Posted by: themossreports | December 5, 2010

INTRODUCING “CAM AND CANCER IN ISRAEL”


Doctors at Hadassah Hospital, Ein Kerem

This week I am happy to introduce a new special report on “CAM and Cancer in Israel.” This report is the result of a trip I took this summer to Israel, touring clinics and meeting doctors who use complementary and alternative medicine in this small but dynamic country. My visit took me to Tel Aviv, Haifa and Jerusalem and their environs. I visited doctors in private practice, in HMOs and in hospitals and university clinics. I also met with inventors and discoverers in this so-called “start up nation.” The trip was fascinating on many levels.  CAM is as popular in this small country as any place I have visited and its degree of integration into conventional medicine is arguably the greatest in the world! Although my focus is on what is offered to Israelis there are opportunities here for international cancer patients who want to explore integrative options from some of the finest doctors I know.

“CAM and Cancer in Israel” totals 63 pages in length. It includes photos of the main practitioners, as well as an appendix of contact information (addresses, phone numbers, emails) of these doctors. There is a ten-page bibliography of peer-reviewed journal articles on CAM in Israel and a listing of the major organizations that support CAM usage in this ancient land.

My visit was supported by a grant from a non-profit European foundation, Reliable Cancer Therapies. It was reviewed for accuracy by leading Israeli and American physicians. Some of their comments are given below:

“Ralph Moss’s report on CAM and cancer in Israel is extensive and enlightening. I thank him for his significant contribution and support of our activities in the Holy Land.”
—Eran Ben-Arye, MD, Haifa, Israel

“Ralph Moss’s report provides in-depth research on a subject never investigated before. In the course of his visit he reached most of the serious CAM-cancer practitioners in this country. He has shown that CAM can be practiced in a serious way and add greatly to the treatment of cancer patients.”
—Joseph Brenner, MD, Tel Aviv, Israel

“In this report, the story of CAM in Israel is told in a powerful, comprehensive and interesting way by a keen outside observer. I am impressed by Moss’s systematic and informative coverage, including relevant background information, a vast number of facts, and a balanced description of a large variety of CAM activities. Moss has done a great job.”
—Jacob Shoham, MD, PhD, Ramat-Gan, Israel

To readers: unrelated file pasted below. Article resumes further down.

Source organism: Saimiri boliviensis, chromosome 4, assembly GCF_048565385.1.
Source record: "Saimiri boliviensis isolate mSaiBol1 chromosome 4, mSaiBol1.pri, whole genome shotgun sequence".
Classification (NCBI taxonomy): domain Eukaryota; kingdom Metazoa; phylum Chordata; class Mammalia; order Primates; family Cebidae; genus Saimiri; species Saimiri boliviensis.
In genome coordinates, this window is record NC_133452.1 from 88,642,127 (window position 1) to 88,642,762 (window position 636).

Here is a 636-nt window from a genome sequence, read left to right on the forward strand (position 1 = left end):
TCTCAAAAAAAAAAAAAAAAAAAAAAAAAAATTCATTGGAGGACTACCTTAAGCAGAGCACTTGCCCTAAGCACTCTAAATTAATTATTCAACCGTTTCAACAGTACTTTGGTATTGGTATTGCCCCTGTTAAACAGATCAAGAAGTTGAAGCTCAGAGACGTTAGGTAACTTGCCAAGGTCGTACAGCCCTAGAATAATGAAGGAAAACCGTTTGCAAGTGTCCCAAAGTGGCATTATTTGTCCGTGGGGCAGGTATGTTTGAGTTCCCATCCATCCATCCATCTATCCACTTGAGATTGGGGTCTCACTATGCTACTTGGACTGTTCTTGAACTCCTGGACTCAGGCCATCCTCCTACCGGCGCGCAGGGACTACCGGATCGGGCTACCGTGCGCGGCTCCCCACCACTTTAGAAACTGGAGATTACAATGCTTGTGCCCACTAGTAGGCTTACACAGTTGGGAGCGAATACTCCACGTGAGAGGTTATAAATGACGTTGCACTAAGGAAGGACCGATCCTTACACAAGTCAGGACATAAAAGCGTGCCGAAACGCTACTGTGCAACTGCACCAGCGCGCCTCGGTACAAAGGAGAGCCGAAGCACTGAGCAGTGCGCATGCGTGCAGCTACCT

“Ralph Moss provides an in-depth report on CAM and cancer in Israel. His detailed encounter with the various experts is an important and much needed guide for both health providers and patients who are interested in this thriving field.”
—Isaac Eliaz, MD, Santa Rosa, Calif.

This new Moss report is now available for sale for $19.95 at our Web site, http://www.cancerdecisions.com. You can order it directly by clicking on the home page banner or by going directly to:
http://www.cancerdecisions.com/mrstore/index.php?main_page=product_info&products_id=639

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Responses

  1. Of course there have been no clinical trials on phytochemicals or herbs for sarcoma. The following had the strongest evidencebase for sarcoma in my database of some 2,700 herbs. I list here just the more promising spices from a subset of 200 spice species in the bigger database.
    Allium cepa L. (Onion) (1; FNF)
    Allium chinense G. Don (Chinese Scallion) (1; FNF)
    Allium porrum L. (Leek) (1; FNF)
    Allium sativum L. (Garlic) (1; FNF; `HOS)
    Allium tricoccum Ait. (Ramp) (1; FNF)
    Allium tuberosum Rottl ex Spreng (Chinese Chives) (1; FNF; X17711341)
    Alpinia galanga (L.) Sw. (Greater Galangal) (1; `HOS)
    Armoracia rusticana Gaertn. et al. (Horseradish) (1; HOS; WO2)
    Calendula officinalis L. (Calendula) (f1; CRC, LIL)
    Curcuma longa L. (Turmeric) (1; `AGG; `HOS)
    Curcuma zedoaria (Christm.) Roscoe. (Zedoary) (1; `HOS)
    Ferula assa-foetida L. (Asafetida) (f; CRC; `HOS)
    Morinda citrifolia L. (Noni) (1; X14669249)
    Myristica fragrans Houtt. (Nutmeg) (1; FNF; HOS)
    Nasturtium officinale R. Brown (Watercress) (1; HH2)
    Orthosiphon aristatus (Blume) Miq. (Java Tea) (1; X11374950)
    Piper longum L. (Long Pepper) (1; X16751987)
    Punica granatum L. (Pomegranate) (1; X17157465)
    Sesamum indicum L. (Sesame) (1; X14528695)
    Sinapis alba L. ssp. alba (White Mustard) (f; JLH)

    Ironically I feel the evidence is best for pot marigold since it has scored f for folklore and 1 for in vivo, in vitro or phytochemicl or epidemeiological evidence. The score of 2 is reserved for clinical evidence or Comm E or TRAMIL evidence. There can be no clinical studies if herbs are not approved by the FDA for any cancer, as far as I know. Besides such studies cost 1.7 billion . Sincerely, Jim Duke


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